So the first step in enforcing data security is ensuring that the module has no public entities — we need to be able to control data exposure to other modules.
Once we’ve marked all entities with the Public property set to “No”, it means all the entities, data, and associated structures are not available to any consumer modules. We’ve taken the first step in controlling how our data is accessed. We’ve built a Wall around our data, and now we need to build a Moat.
By removing direct access to the entities in our core module, we also need to restrict who can modify the module. It’s no use having a wall around our data if we also leave a gaping ability for any developer to come in and dismantle that Wall.
We can achieve this by using the OutSystems LifeTime console and restrict access to certain applications. In this instance, we would create a trusted Team that has permission to Change and Deploy this core module. Anyone not in that team should have a lower permission level, such as Open and Debug Applications for this core module, allowing them to add dependencies to their own modules but not modify the core module.
The Moat, the Wall — but how to access the data?
Now we’ve got two layers of protection for our data. We need to consider how to provide access through a regulated Gate. The best way is to now create Service Actions — these are exposed end-points where we control the flow of data to the consumer. And it’s where we also wrap our standard CRUD database actions.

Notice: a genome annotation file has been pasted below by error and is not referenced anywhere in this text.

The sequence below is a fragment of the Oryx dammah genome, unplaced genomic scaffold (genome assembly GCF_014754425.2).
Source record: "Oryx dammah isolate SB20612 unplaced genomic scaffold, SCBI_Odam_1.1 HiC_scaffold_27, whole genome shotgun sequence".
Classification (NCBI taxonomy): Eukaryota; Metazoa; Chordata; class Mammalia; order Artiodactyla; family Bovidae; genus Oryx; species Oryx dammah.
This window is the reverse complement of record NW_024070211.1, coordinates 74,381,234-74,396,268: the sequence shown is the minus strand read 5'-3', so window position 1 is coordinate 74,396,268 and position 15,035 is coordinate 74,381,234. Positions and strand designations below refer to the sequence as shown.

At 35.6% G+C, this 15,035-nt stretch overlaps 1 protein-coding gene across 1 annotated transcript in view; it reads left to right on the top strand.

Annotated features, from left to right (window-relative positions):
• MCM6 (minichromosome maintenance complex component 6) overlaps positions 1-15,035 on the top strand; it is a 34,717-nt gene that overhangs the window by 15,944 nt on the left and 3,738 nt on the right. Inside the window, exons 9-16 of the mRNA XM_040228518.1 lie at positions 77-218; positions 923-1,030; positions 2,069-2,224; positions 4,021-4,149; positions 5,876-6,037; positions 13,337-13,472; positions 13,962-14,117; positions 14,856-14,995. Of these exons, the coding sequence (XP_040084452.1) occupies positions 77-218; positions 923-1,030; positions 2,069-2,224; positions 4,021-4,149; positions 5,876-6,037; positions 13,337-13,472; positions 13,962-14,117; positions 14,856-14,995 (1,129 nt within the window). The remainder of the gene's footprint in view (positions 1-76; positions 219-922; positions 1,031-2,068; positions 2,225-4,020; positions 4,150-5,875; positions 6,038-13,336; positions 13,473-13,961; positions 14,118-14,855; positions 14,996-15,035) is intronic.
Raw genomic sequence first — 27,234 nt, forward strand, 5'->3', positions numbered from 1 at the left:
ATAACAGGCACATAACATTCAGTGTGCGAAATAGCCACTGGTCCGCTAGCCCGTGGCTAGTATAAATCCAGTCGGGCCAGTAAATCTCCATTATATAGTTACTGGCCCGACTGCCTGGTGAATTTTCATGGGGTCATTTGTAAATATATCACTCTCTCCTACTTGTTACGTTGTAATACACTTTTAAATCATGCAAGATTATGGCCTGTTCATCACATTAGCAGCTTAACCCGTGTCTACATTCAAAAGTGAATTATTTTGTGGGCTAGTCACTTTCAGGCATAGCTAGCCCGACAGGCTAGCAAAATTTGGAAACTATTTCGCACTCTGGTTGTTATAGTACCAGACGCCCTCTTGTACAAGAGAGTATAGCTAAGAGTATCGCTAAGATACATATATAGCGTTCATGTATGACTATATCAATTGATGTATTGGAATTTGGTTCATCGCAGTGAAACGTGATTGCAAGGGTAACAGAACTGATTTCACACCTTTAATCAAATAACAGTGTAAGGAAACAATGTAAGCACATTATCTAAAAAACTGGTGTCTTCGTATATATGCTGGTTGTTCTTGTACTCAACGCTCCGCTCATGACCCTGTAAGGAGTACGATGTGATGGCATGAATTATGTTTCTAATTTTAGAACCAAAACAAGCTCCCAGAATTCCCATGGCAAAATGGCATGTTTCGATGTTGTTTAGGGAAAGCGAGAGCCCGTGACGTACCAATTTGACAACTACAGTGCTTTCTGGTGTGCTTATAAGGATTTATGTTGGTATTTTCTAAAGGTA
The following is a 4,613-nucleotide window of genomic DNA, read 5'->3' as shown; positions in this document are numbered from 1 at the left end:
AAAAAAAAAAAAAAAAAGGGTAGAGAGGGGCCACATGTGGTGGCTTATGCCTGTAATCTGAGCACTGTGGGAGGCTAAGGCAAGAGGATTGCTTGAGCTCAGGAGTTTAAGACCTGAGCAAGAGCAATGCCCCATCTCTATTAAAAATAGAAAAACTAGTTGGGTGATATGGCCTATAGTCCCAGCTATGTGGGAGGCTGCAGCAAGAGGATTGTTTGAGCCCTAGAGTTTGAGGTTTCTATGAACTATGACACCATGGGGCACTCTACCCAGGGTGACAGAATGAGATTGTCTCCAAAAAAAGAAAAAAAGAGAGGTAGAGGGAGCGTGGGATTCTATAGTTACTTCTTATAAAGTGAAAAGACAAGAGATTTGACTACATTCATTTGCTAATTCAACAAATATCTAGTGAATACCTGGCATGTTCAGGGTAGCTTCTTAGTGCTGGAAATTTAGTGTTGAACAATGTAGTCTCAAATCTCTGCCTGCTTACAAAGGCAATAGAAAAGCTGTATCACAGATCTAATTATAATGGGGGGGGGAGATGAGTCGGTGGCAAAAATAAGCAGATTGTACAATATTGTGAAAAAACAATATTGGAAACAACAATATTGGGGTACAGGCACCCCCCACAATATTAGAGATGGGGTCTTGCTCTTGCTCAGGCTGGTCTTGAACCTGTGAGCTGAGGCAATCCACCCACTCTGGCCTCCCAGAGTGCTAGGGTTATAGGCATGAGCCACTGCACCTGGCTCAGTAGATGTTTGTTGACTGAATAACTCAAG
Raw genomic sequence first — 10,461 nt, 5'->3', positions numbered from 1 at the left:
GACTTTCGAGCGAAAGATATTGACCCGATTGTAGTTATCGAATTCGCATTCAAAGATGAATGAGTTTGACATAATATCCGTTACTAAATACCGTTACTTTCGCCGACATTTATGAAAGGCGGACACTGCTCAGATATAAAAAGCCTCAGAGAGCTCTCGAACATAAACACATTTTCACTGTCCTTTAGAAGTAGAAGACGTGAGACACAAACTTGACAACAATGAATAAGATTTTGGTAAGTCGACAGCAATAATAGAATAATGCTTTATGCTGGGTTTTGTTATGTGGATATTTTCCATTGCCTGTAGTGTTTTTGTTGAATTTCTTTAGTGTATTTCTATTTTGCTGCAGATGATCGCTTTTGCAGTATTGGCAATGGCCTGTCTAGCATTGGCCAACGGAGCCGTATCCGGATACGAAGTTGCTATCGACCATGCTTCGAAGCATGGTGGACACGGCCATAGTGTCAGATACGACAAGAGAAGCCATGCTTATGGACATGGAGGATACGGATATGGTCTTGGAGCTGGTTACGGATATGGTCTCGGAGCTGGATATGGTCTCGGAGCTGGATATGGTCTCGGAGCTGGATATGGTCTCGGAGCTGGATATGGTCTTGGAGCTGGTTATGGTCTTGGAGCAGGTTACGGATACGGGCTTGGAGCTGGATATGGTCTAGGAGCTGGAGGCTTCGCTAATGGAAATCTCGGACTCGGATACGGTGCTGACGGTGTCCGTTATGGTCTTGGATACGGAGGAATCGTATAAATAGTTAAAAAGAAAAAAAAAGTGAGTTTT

When entities are marked as public and not set as Read Only, the standard entity actions are available to us — Create, Read, Update, Delete (CRUD). However, since we’ve not made the entities public, we need to ensure we have some way to get data out or put data in.
CRUD Wrappers are an essential method for protecting and sanitising the data as it’s coming into the database, ensuring that values like Updated On and Updated By have values on the first write or fulfilling other data requirements. We can create these wrappers in our core DB module, enforcing any business requirements on that data.
OutSystems provides many benefits through the optimisation of data queries and scaffolding of screen elements. When you use an Aggregate to build your list of data, OutSystems knows what attributes are being used on the destination screen and optimises the query to select only the data required. When building screens, you can quickly scaffold list and detail screens by dragging entities onto a UI flow. It’s super convenient and time-saving — but it also negates all our efforts to restrict access to sensitive information.